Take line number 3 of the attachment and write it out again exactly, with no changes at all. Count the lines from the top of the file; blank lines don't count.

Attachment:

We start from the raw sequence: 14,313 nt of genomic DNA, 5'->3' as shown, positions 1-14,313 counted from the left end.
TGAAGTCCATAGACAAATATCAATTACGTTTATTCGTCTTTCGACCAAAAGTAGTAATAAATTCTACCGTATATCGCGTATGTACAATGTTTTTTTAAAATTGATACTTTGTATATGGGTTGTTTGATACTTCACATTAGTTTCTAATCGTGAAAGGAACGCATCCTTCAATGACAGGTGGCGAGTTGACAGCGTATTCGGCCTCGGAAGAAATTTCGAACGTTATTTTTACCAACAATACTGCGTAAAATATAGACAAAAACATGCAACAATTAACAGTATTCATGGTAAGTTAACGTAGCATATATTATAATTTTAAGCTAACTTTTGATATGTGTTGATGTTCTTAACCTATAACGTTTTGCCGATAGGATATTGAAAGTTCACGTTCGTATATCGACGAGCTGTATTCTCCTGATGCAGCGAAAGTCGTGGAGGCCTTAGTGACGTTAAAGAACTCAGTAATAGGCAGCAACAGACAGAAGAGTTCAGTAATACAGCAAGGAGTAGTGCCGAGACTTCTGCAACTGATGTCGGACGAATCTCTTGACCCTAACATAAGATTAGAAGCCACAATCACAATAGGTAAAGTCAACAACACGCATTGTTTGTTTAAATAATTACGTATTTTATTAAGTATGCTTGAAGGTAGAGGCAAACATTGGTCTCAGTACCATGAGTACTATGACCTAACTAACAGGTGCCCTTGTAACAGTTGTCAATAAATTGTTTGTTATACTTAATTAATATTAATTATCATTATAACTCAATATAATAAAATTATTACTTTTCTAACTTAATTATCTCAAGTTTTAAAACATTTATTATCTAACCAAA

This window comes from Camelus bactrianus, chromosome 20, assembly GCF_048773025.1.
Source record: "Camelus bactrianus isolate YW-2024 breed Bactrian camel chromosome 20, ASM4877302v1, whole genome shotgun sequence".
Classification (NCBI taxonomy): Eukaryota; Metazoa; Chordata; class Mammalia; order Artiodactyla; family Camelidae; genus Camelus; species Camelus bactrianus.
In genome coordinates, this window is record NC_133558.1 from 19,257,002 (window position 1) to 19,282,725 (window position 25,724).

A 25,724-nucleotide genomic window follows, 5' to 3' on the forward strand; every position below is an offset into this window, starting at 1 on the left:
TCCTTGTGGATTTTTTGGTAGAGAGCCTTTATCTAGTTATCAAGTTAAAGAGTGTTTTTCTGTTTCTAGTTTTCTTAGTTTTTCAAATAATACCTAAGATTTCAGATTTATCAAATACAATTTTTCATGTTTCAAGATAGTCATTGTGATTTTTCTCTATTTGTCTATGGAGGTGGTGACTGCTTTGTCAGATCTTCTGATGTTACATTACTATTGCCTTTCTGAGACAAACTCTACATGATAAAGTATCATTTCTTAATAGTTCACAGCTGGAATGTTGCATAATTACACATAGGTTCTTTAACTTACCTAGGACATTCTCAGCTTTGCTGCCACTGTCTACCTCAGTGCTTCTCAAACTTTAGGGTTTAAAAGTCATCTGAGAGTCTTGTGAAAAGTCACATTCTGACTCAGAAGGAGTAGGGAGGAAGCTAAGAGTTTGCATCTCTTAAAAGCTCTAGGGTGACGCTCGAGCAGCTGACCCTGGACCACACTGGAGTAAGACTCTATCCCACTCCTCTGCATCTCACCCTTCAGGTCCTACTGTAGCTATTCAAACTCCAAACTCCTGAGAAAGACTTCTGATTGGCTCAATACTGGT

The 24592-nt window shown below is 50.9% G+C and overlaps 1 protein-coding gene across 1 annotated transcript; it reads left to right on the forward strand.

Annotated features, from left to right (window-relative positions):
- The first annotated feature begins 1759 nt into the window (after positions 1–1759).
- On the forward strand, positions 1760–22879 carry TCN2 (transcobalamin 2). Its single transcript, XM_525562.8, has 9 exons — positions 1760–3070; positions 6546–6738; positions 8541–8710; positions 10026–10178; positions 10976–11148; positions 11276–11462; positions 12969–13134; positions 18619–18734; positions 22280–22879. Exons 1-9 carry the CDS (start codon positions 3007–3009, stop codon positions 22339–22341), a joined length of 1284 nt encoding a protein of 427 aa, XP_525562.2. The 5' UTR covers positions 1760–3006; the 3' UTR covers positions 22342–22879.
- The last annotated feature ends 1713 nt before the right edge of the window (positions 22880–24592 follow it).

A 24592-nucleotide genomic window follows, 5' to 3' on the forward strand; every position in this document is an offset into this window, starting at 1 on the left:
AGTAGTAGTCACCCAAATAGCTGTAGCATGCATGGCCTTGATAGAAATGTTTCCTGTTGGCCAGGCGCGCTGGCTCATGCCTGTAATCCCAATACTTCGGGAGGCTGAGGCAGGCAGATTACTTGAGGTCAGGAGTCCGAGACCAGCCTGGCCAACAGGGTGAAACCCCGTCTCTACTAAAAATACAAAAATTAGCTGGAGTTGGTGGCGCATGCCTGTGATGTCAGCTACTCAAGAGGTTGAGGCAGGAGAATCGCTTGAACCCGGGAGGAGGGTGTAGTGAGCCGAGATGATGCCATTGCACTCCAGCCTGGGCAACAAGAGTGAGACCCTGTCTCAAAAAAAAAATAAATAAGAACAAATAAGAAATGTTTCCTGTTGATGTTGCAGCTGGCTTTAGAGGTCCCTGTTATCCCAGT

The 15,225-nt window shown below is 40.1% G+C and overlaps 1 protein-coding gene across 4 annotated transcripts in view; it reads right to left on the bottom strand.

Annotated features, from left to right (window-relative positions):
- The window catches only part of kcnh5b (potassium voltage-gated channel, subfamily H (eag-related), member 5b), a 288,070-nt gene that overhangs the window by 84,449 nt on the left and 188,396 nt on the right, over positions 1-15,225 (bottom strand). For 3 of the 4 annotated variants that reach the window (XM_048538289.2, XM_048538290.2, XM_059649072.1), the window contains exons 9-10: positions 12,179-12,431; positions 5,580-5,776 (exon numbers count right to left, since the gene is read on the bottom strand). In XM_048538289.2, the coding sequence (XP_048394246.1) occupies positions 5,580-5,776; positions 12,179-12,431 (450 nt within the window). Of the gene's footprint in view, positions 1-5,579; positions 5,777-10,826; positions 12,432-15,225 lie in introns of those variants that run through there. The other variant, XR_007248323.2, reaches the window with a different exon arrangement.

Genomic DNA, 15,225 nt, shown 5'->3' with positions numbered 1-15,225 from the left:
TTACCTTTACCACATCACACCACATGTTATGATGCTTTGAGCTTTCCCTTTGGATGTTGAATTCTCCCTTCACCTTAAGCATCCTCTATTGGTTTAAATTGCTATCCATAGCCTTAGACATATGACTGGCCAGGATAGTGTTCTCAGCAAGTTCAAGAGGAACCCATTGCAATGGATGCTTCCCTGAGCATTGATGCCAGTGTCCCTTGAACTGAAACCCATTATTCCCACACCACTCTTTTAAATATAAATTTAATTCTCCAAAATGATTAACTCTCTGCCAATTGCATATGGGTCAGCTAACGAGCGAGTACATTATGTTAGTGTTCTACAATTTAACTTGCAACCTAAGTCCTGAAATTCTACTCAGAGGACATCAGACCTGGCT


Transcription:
This window comes from Camelus bactrianus, chromosome 20, assembly GCF_048773025.1.